Under a pure cost reimbursable structure, there may not be a need to identify scope changes, or it may be problematic to do so depending on how well the original scope of work was defined. However, under different forms of agreement along the risk spectrum, a contract that has what seems to be a reimbursable structure may also include compensation formulas, fee arrangements or other requirements that make the identification and segregation of extra work more important (i.e. provisions for a target price, profit/loss sharing, incentive fees, etc.). Under these types of contracts, a contractor’s failure to consider, identify and track scope changes can have unexpected repercussions on the contractor’s ability to receive reimbursement for its costs and maximize its revenue and profit.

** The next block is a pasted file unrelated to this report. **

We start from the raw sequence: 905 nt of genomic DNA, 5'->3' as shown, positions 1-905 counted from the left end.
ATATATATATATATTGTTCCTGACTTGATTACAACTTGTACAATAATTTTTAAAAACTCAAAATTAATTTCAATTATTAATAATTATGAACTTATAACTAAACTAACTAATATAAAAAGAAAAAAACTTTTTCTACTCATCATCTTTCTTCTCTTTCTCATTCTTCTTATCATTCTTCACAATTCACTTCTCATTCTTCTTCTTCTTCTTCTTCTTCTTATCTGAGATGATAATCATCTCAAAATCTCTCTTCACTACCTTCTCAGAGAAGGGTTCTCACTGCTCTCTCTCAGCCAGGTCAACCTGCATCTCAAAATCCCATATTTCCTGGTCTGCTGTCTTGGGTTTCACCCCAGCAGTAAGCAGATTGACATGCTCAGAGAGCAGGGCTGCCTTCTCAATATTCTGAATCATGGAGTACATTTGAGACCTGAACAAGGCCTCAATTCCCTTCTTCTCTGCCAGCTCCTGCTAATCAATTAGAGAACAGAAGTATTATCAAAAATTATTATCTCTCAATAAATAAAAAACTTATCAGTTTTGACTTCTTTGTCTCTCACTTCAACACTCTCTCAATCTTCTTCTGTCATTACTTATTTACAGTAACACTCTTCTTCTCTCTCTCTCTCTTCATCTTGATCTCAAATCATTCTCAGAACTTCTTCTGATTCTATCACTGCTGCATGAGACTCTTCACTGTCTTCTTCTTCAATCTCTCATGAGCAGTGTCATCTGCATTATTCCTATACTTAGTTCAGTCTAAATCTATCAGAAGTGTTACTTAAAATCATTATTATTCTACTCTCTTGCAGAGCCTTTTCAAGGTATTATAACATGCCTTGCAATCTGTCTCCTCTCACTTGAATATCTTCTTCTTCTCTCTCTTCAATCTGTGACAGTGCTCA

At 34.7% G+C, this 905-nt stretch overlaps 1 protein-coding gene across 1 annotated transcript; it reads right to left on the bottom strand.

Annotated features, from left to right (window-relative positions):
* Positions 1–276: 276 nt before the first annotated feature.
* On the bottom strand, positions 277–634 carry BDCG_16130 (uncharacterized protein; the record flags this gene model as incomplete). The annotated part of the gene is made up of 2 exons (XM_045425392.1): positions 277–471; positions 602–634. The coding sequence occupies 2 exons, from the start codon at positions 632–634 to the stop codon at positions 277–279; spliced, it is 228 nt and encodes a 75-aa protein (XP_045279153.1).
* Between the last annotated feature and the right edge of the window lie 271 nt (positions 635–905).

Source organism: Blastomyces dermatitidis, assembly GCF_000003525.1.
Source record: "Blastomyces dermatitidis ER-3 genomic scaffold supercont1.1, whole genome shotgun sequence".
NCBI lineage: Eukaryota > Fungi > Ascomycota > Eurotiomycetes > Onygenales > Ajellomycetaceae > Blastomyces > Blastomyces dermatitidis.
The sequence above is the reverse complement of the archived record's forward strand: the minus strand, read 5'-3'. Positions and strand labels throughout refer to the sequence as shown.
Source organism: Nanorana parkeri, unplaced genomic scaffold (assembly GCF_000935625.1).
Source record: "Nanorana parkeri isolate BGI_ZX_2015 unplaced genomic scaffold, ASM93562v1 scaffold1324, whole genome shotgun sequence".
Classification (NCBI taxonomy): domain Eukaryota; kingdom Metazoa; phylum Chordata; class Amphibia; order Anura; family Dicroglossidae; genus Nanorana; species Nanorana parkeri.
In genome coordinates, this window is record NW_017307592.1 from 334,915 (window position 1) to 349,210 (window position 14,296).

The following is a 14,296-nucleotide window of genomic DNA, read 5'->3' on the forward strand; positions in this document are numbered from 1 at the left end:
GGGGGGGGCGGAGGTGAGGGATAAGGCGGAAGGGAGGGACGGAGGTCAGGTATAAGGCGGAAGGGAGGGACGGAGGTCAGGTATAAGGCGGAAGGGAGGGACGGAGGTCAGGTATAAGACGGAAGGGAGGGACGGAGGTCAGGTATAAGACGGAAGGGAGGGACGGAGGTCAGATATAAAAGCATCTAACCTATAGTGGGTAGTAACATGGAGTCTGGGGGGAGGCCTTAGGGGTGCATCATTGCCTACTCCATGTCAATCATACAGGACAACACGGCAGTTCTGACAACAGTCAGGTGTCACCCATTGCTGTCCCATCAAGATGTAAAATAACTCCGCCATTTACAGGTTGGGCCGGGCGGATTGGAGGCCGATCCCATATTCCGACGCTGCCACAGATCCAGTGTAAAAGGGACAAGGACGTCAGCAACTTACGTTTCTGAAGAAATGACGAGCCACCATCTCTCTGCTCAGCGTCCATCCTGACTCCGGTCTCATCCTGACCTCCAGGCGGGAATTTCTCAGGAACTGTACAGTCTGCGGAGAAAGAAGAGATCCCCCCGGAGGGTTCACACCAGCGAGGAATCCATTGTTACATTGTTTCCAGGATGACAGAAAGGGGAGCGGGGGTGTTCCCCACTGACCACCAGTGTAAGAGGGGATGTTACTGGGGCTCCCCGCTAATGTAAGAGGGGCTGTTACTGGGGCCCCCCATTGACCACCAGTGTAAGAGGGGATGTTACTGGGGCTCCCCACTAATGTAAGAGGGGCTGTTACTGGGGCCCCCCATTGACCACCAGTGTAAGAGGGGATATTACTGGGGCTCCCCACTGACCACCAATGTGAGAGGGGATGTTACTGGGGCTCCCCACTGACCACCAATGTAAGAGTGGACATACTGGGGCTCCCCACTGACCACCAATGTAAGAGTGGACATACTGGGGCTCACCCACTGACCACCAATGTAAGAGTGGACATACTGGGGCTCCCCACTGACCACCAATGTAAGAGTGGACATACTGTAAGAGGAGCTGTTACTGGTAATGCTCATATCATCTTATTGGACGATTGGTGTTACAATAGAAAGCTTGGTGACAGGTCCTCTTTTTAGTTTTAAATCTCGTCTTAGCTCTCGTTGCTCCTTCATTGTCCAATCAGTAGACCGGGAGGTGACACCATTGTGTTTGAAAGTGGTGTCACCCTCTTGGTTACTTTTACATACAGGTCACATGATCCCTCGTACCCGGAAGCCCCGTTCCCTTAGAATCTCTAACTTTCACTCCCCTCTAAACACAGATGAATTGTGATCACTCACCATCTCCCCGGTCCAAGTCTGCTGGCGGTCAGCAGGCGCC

Under the various forms of contracts that include elements of cost reimbursement for the contractor, a contractor’s failure to identify and track scope changes can result in perceived overruns that in reality are costs that relate to extra work. These perceived overruns, in turn, can affect compensation formulas and reduce the revenue generated by the project. The failure to identify and segregate extra work can also affect the contractor’s reporting of productivity – where more hours (which are truly extra work hours) appear to be spent progressing base scope work and reports therefore indicate that the contractor is experiencing poor productivity. Depending on the particulars of a given situation, perceived overruns and/or contractor-reported productivity problems can lead to owner allegations of poor performance and/or even an owner withholding payment.
Risk from the Owner’s Perspective: Consistency of an Owner’s Course of Conduct